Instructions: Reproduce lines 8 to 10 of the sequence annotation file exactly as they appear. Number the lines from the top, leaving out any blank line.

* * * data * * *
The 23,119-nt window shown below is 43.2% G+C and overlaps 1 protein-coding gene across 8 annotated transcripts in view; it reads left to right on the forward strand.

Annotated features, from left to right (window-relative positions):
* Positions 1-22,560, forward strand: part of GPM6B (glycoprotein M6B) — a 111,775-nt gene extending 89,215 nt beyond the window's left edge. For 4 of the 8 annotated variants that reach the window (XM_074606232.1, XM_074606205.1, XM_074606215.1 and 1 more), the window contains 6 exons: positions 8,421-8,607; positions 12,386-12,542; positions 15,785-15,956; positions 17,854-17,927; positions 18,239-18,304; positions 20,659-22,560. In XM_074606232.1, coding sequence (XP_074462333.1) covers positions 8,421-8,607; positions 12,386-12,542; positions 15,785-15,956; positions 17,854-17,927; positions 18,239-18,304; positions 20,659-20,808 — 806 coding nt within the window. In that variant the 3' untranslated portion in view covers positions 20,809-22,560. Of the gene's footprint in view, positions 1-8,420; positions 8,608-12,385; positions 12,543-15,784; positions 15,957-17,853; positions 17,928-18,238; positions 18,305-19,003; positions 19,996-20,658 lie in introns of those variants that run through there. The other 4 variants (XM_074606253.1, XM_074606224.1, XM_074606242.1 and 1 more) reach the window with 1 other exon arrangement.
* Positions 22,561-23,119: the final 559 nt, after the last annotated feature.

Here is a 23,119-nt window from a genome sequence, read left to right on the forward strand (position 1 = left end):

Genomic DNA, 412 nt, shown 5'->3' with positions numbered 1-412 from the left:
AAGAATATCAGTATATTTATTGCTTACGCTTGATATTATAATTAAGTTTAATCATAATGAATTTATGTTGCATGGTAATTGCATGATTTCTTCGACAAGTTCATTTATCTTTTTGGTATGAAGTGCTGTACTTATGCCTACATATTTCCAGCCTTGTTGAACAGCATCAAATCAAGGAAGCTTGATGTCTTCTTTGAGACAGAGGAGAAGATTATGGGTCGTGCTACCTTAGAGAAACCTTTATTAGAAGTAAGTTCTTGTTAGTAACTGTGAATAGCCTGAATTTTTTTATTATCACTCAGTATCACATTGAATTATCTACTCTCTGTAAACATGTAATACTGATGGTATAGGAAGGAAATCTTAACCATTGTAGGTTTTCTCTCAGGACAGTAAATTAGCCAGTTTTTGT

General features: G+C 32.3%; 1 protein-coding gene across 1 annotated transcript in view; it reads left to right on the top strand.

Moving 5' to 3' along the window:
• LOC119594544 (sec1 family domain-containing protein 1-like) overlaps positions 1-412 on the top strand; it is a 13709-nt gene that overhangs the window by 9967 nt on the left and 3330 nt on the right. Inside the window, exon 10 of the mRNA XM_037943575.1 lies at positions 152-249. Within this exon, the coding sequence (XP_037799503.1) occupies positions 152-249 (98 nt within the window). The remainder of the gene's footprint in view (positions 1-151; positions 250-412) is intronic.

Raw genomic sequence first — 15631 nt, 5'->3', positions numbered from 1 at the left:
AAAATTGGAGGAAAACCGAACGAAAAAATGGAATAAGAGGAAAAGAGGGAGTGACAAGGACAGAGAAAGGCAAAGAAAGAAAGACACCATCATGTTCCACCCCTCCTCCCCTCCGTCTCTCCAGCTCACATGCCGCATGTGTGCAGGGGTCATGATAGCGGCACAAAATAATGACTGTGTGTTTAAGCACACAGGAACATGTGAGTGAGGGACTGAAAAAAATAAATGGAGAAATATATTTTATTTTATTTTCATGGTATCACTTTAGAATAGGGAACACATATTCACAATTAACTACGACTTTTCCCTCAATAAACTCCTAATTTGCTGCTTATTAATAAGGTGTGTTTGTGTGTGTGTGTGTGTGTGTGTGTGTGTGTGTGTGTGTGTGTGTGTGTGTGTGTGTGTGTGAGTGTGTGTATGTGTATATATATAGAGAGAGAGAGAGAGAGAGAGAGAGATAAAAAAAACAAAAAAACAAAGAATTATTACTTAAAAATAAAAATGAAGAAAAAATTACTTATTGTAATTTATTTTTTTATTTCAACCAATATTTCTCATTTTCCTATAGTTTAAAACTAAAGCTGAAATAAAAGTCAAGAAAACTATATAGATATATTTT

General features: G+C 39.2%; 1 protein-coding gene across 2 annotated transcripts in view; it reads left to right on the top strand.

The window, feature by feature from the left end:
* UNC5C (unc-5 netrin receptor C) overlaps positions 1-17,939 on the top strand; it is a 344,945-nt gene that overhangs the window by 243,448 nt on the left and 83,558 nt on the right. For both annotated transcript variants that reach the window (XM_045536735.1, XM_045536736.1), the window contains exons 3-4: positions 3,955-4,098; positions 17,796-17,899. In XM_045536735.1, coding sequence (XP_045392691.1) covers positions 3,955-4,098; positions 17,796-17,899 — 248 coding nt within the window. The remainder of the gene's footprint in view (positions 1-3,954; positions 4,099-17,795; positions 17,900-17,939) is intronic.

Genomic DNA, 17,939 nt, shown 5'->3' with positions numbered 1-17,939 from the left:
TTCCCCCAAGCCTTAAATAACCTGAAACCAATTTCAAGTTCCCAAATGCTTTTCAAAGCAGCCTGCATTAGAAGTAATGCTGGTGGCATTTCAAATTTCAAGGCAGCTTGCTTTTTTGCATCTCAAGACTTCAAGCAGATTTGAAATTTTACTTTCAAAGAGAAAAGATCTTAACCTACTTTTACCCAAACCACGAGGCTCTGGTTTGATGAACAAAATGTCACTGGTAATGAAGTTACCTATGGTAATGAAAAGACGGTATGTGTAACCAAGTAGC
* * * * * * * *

General features: G+C 32.3%; 1 protein-coding gene across 1 annotated transcript in view; it reads left to right on the top strand.

Moving 5' to 3' along the window:
• LOC119594544 (sec1 family domain-containing protein 1-like) overlaps positions 1-412 on the top strand; it is a 13709-nt gene that overhangs the window by 9967 nt on the left and 3330 nt on the right. Inside the window, exon 10 of the mRNA XM_037943575.1 lies at positions 152-249. Within this exon, the coding sequence (XP_037799503.1) occupies positions 152-249 (98 nt within the window). The remainder of the gene's footprint in view (positions 1-151; positions 250-412) is intronic.